Bush, Peter,Hart, Joseph,Smith, William,
Carr, Job,Hollenshead, Robert, Teeter, Henry,
Carr, Peleg,Hoagland, Abraham,Van Marter, John,
Carr, Caleb,Hemmingway, Samuel,Wheeler, Seth,
Conklin, John,Jennings, Benjamin,Wheeler, Seth, Jr.,
Clark, Samuel,Jay, Joshua,Wheeler, Enos,
Callon, William,Jameson, Thomas,Woodcock, Abraham,
Cornelius, John,Lewis, Amos,Wickham, John,
Carpenter, Abner,Lewis, David,White, Richard,
Cass, Aaron,Legg, Matthew,Waldron, John,
Dimmick, Elijah,Luther, Nathaniel,Weeks, Luther,
Fortner, Lewis,Luce, Jonathan,Whipple, Ithamar,
Fulkerson, Benjamin,Mineah, John,Yeomans, Jason,
Genung, Benjamin,McKee, James,Yeomans, Stephen,

We may here properly refer to the fact that the population of Dryden, as well as of our county in general, was early made up of individuals from different, though nearly related nationalities and from localities widely separated. Ethnological scholars tell us that the superiority of the Anglo-Saxon race is accounted for from the fact that it is made up of a union of different races having at no remote period the same common origin. The Saxon, Norman, Dane and ancient Briton were none of them especially distinguished as a nationality by themselves, but when united for a number of generations the result was the formation of the Anglo-Saxon race, who power and influence among the nations of the earth now surpasses all others, and whose language, it is now conceded, will in time become the universal language of the world. May we not in like manner expect great results from the development of a population whose progenitors included the McGraws, McElhenys, Nelsons, McKees and Lormors, emigrating from Ireland; the Lamonts, McArthurs, Robertsons and Stewarts direct from Scotland; the Snyders and Albrights, of Dutch, as well as the Dupee and DeCoudres families of French ancestry, while the great majority of the early settlers, the groundwork, so to speak, of the new society, were of the genuine New England Yankee stock of recent English derivation, many of them coming here from the very confines of the "Nutmeg State."

Goodrich, George B. The Centennial History of the Town of Dryden, 1797-1897. Dryden: Dryden Herald Steam Printing House, 1898. Reprinted 1993 by the Dryden Historical Society. Pages 28-30.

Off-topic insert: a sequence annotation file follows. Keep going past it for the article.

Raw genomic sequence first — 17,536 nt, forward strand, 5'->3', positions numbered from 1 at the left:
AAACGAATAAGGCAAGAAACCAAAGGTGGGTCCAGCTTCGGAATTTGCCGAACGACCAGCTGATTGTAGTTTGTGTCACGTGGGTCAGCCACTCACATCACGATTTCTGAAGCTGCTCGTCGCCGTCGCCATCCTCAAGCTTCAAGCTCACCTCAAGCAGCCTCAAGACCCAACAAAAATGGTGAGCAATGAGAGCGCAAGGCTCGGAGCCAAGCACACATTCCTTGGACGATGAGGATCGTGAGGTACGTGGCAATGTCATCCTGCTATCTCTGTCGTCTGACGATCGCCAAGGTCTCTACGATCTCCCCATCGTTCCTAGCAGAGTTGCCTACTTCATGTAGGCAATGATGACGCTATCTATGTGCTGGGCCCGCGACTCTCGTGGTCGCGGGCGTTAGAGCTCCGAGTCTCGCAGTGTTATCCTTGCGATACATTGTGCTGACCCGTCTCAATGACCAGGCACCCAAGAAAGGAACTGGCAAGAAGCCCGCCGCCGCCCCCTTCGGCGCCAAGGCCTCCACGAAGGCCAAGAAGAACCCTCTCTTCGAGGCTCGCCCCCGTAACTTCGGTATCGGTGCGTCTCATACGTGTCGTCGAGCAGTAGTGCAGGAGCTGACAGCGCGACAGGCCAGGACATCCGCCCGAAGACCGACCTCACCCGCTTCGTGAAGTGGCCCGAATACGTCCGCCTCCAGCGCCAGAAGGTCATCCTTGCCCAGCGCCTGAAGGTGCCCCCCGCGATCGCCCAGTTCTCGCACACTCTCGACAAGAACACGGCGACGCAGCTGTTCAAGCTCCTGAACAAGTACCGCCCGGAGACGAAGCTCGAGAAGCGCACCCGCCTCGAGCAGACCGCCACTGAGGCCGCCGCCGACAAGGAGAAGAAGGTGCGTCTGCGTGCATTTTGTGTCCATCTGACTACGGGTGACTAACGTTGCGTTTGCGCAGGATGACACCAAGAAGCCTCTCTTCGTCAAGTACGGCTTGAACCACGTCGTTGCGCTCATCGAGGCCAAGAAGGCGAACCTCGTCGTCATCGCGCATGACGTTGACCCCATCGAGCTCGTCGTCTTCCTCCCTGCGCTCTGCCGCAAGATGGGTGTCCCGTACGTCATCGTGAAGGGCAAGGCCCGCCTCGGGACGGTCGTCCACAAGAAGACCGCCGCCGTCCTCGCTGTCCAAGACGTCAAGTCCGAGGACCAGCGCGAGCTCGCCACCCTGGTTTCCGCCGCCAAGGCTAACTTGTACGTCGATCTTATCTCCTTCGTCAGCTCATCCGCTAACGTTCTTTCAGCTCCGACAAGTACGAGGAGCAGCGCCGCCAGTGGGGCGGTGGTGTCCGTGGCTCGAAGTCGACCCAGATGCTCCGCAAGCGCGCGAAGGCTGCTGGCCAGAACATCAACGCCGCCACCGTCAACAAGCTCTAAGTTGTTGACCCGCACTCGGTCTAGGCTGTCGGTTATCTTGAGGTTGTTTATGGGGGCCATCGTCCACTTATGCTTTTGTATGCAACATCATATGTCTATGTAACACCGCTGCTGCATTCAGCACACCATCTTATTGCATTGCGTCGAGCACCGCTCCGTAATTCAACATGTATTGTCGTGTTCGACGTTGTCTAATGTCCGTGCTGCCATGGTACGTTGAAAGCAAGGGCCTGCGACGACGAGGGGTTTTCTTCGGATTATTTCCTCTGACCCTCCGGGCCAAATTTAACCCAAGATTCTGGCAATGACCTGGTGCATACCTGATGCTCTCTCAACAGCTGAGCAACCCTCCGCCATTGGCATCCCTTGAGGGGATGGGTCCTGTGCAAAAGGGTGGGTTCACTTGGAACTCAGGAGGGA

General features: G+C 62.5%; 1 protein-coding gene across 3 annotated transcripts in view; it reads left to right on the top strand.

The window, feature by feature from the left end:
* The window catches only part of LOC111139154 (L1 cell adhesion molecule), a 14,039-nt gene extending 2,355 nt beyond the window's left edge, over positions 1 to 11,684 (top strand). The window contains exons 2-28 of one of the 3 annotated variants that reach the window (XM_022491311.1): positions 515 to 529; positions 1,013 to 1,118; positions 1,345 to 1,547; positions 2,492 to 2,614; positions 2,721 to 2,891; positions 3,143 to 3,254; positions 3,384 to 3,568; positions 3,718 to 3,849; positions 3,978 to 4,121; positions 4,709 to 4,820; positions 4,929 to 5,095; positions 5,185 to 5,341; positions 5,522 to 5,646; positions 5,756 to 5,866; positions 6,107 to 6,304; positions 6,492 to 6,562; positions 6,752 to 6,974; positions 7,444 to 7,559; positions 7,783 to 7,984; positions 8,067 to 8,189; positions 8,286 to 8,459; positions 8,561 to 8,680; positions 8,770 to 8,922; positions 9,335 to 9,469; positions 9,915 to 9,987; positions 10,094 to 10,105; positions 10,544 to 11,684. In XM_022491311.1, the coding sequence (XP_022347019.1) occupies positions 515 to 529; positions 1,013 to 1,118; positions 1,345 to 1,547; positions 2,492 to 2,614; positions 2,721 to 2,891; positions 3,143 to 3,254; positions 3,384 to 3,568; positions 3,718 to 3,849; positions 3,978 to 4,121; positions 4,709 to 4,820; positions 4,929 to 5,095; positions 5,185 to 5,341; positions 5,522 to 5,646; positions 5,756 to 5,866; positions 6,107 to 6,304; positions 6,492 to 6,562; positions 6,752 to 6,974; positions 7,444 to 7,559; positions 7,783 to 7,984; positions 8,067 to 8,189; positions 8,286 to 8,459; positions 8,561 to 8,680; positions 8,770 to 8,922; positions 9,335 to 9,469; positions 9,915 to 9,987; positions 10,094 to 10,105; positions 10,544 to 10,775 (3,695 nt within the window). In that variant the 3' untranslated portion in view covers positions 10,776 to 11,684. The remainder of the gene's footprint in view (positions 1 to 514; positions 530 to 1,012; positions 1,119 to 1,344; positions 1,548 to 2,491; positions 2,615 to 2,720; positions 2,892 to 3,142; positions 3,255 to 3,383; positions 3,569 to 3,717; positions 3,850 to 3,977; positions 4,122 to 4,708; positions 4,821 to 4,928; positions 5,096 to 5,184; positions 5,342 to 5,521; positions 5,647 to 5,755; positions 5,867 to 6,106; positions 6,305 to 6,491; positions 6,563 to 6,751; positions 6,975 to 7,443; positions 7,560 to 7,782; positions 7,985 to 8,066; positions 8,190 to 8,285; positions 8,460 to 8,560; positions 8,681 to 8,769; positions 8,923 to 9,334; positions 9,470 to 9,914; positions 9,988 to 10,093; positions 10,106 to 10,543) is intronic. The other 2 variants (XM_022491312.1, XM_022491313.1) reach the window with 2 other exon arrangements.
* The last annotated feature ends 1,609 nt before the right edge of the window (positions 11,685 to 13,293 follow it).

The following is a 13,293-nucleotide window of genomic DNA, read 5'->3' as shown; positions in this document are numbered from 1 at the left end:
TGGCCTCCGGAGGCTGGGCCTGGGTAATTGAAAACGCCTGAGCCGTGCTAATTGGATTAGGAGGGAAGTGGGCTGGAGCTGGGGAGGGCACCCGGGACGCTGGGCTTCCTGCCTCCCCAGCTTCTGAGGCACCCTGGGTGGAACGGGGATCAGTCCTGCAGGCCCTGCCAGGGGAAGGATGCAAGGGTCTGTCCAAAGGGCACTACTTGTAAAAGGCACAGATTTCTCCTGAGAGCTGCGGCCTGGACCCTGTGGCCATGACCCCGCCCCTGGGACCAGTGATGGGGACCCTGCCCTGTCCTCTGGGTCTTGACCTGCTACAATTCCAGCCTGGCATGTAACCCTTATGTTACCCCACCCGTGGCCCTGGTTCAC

(The Dryden Historical Society, which sells this book, may be reached at 607-844-9209.)

Posted by simon at January 2, 2005 10:27 AM in
Note on photos


Vaun Skellenger said:

I have been looking for Samuel Skellinger's (Skellenger) anscestor for nigh on to 15 years. I have seen Goodrich's book in the past, and have copied certain pages from it. I know that Samuel bought 120 acres from one Peter Snyder, in Dryden, in about 1802, but the moved to Canadice, NY, where he died in 1838. However, I don't know from where he came, or who were his parents. I believe he came from Chester, NJ, via Little Egg Harbor, but can't prove it. Any Info? Thanks. Vaun Skellenger

Katherine Hammond said:

Hello, my g-g-great grandmother was Temperance Skellinger, born 11 Oct 1821 in Tompkins County, New York. She was the daughter of Samuel and Eleanor (Alexander) Skellinger both born in New Jersey. Temperence married my g-g-great grandfather Joseph Winfield in 1849, in Canadice, Ontario County, New York. He and other siblings later moved to Michigan. I just discovered the Skellinger name through a biography on Joseph Winfield which was included in the History of Hillsdale County, Michigan. This may or may not be of help, but sometimes any clue unlocks another avenue. Thank you.

Elise said:

My family: Folkert Folkartson married 3rd wife, Sarah Skellinger (spelling?) about 1765-1810 Roxbury County NJ and Cayuga County NY died. Contact me.

ruth said:

Where and when was Minor T. Wickham born in Dryden? Anyone with infor on his son Minor and father John Carr Wickham and grand father Asher?

Paul said:

This is fascinating - My great great great grandfather Lewis Hubert had a brother named John B. Hubert. John B. married Sally Maria Waldron 14 Jun 1834 in Dryden. Sally's father was John Waldron (1776-1830) and mother was Mary Moore (1776-1859). John Waldron is listed within this blog post.

Sally and John B. moved to Parma, Michigan shortly after marrying. One child of theirs died on the way. They came back to Dryden and then made a second attempt. They eventually arrived in Parma, MI where they settled... Anyway, I could go on forever...